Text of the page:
Canada is an Arctic nation, with our iconic North accounting for nearly half our landmass and 70 percent of our coastline. Yet few Canadians will ever visit this remote and defining region.
Thanks to technology, learning about the Arctic — and the profound threat it faces from climate change — doesn’t take a trek into the tundra. This fall, the Vancouver Aquarium Marine Science Centre has been recording lectures on northern species, from plankton to polar bears, by some of the country’s foremost Arctic researchers, and you can tune in no matter where you live.
As part of our Science in Canada’s North Café Scientifique Series, people from across Canada— and beyond — can attend our online Arctic Marine Life Course by watching live-streamed or archived webinars filmed here at the Aquarium and at our partner institutions, the Canadian Museum of Nature in Ottawa and Calgary’s Telus Spark and Discovery Centre. (Those living in or visiting the Vancouver area can also attend remaining events in person.) Those who intend to take in all 12 lectures can also register for a certificate of completion from the Vancouver Aquarium.
Presenters include Dr. Sandie Black, head of veterinary services at the Calgary Zoo, who has been travelling to the Arctic to study Narwhals for the past five years; Vancouver Aquarium research associate Dr. Valeria Vergara, whose groundbreaking research on beluga whale communication systems is shedding crucial light on this iconic species; and York University associate professor Greg Thiemann, who has been researching the foraging habits and habitat use of polar bears. Each half-hour lecture is a chance to learn about the latest research happening across Canada.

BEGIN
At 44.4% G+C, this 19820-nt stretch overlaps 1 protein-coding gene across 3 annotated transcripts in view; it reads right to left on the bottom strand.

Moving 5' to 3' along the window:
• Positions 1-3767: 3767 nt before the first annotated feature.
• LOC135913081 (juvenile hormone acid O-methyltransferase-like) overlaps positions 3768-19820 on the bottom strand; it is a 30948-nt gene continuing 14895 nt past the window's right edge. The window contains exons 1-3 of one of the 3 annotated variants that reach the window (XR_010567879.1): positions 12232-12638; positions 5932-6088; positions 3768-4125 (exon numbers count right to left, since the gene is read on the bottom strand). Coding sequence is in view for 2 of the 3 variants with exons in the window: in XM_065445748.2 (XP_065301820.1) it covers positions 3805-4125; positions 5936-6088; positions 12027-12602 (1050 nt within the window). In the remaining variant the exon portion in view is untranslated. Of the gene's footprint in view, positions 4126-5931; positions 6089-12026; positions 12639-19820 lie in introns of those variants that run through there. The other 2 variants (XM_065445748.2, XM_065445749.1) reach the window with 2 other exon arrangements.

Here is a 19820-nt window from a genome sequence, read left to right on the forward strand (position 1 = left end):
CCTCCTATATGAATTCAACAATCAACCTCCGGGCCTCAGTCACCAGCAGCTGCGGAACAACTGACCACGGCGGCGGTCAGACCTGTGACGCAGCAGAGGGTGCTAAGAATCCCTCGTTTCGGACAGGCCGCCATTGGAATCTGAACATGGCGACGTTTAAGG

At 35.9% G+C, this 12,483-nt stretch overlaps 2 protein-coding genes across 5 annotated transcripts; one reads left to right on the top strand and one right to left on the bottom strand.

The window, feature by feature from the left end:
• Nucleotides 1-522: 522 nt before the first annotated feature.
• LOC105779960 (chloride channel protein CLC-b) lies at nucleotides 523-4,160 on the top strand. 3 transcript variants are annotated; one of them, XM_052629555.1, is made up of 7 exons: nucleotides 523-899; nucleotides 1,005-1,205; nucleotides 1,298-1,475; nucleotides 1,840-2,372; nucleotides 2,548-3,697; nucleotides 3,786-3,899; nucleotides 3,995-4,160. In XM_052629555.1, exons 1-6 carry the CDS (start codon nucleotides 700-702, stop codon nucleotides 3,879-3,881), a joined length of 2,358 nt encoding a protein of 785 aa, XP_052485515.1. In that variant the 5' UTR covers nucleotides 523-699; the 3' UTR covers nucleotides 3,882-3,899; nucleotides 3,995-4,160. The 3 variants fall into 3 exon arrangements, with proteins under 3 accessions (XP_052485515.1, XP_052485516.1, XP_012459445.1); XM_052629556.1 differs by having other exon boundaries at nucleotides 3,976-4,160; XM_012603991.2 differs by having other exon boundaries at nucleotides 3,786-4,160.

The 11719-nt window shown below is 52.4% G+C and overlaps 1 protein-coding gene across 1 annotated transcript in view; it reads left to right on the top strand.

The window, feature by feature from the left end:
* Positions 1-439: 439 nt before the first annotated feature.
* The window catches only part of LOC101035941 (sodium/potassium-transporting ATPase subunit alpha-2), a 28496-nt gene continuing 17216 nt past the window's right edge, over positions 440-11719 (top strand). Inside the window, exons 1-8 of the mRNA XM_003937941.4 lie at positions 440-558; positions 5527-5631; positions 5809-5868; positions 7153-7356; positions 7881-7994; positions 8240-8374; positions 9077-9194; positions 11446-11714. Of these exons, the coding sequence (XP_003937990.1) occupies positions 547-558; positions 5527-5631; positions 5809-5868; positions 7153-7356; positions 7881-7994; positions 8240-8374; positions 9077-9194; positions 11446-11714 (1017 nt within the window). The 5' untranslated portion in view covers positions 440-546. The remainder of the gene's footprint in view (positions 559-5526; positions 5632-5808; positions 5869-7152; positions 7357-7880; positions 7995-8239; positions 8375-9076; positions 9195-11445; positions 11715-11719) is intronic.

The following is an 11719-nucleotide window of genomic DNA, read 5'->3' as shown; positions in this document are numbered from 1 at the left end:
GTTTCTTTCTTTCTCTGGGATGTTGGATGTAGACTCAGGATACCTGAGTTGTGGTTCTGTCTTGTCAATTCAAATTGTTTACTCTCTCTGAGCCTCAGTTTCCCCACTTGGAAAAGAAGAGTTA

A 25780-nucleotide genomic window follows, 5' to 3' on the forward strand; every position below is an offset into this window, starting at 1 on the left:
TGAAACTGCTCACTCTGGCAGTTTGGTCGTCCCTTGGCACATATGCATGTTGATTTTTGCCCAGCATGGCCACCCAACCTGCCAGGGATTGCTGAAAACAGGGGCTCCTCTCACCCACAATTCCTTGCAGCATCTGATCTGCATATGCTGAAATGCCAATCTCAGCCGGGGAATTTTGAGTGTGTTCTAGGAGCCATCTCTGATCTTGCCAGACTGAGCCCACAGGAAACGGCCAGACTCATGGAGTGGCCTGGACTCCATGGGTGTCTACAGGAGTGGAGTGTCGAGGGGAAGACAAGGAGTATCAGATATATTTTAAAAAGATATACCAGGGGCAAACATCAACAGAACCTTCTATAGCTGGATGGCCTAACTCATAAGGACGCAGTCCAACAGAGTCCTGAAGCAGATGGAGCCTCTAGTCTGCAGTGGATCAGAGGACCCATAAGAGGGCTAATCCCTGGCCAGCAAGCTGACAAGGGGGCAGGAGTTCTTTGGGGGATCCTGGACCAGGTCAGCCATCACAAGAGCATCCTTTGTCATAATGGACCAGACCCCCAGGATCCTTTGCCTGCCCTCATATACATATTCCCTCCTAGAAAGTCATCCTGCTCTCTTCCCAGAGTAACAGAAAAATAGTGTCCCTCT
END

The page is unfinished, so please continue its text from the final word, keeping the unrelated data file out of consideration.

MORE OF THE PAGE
As the Aquarium turns its attention to educating our audience about the plight of the Arctic, it’s fantastic to be able to offer online education to everyone, regardless of where they live, said Jonathan Hultquist, manager of public programs at the Vancouver Aquarium. He noted our Arctic seminar series follows our inaugural webinar series last year, when we offered an online introduction to the marine life of B.C. Students of that program included people living in landlocked U.S. states and young people hoping to become marine biologists. We’ve been pleased to see many of them sign up for this fall’s course. With that kind of reach, we’re optimistic our message about protecting our Arctic will continue to spread far and wide.
Find out more about our scheduled and archived Arctic lectures here. And join us, in person or online, for our remaining live events, including a scientific panel discussion on the impact of melting sea ice on local Arctic communities and people across Canada and the world, on Nov. 25 at 6:30 PM. For details, click here.
The Arctic marine life course is part of the Science in Canada’s North Café Scientifique Series. The Vancouver Aquarium gratefully acknowledges the support of the W. Garfield Weston Foundation and the Canadian Association of Science Centres for their support of this program.